India has a feeble reputation as a sporting nation. Apart from cricket, where it has successfully blended popular enthusiasm with commerce to secure the commanding heights of the cricket economy, its standing in most of the recognised sports is non-existent. A surprise Gold Medal in shooting at the Beijing Olympics and sporadic individual successes in badminton, tennis, squash and boxing have been offset by the reality of its decline in hockey, a game where it won the Olympics Gold from 1924 to 1956. Like in various other departments, India's sporting record suggests individual successes and indifferent teamwork—cricket being the exception.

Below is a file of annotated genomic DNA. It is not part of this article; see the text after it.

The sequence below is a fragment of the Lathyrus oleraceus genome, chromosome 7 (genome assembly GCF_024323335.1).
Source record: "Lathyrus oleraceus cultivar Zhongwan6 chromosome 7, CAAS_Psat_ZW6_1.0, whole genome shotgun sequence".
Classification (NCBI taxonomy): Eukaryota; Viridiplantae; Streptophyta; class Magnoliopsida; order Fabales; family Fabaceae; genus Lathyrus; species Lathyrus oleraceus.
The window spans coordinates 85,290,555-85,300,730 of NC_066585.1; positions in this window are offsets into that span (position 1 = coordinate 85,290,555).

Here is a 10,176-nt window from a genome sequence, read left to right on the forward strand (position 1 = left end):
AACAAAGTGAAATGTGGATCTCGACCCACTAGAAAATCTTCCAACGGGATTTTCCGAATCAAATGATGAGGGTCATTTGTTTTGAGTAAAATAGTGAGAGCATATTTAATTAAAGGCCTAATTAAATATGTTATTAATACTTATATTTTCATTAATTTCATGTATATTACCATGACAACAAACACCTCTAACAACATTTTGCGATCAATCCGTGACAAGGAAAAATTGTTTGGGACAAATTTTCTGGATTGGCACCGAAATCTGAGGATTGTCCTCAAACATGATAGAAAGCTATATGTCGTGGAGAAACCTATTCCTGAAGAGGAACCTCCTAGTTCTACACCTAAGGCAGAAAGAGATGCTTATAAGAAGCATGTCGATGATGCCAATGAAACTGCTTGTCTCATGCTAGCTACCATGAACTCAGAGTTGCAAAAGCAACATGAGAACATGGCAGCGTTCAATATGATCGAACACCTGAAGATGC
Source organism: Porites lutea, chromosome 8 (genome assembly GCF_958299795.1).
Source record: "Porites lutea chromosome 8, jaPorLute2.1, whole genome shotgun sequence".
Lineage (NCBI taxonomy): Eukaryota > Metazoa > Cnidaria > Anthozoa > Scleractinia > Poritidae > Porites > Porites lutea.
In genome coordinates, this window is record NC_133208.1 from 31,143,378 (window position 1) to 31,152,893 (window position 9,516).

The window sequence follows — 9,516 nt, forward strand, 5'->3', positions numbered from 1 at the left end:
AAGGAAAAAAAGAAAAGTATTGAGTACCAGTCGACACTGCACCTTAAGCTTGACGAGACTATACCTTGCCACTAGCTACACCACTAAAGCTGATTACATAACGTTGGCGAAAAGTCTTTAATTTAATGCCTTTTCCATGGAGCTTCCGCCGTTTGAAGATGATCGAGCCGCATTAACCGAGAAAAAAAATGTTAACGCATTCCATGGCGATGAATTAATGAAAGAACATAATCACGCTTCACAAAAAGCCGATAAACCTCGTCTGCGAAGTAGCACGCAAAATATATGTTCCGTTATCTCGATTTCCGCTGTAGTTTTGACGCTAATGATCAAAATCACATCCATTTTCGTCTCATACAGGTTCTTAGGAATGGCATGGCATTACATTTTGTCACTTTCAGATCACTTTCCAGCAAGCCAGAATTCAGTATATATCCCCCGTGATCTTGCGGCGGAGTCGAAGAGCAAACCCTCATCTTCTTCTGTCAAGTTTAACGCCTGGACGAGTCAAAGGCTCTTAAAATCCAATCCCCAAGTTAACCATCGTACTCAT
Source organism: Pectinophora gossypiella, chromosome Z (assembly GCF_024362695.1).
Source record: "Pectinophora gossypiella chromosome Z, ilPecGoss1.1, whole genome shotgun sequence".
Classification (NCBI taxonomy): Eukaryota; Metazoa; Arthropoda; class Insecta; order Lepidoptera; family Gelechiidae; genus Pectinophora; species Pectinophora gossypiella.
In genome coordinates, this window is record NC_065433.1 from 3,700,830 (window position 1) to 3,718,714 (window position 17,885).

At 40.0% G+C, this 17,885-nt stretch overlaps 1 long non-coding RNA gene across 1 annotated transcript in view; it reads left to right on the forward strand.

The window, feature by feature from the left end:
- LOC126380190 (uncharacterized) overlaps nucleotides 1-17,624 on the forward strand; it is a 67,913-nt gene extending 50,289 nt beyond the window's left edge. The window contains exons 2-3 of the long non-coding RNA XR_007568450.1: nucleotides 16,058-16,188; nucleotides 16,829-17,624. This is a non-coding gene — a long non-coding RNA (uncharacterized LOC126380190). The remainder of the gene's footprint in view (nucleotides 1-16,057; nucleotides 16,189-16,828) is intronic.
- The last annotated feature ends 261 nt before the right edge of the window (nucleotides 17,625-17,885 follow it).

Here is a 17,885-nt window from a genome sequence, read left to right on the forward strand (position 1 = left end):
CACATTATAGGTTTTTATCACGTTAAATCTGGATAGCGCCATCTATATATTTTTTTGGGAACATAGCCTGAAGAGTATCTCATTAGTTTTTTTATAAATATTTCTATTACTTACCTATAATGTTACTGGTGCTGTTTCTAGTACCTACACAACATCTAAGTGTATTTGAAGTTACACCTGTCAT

Despite what the Ministry of Sports or the Indian Olympic Association may claim, it is unlikely that the reason for hosting the Commonwealth Games in the first half of October was to give a fillip to India's struggling athletes, swimmers, wrestlers, gymnasts and rugby players. India lacks the aptitude, the facilities and the lavish patronage necessary to transform raw talent into world class skills. Apart from cricket, tennis, golf and squash where private initiative has made all the difference, Indian sport is unduly dependant on the munificence of an inefficient government. The autonomous sporting federations which could have assumed the role of nurseries have different priorities.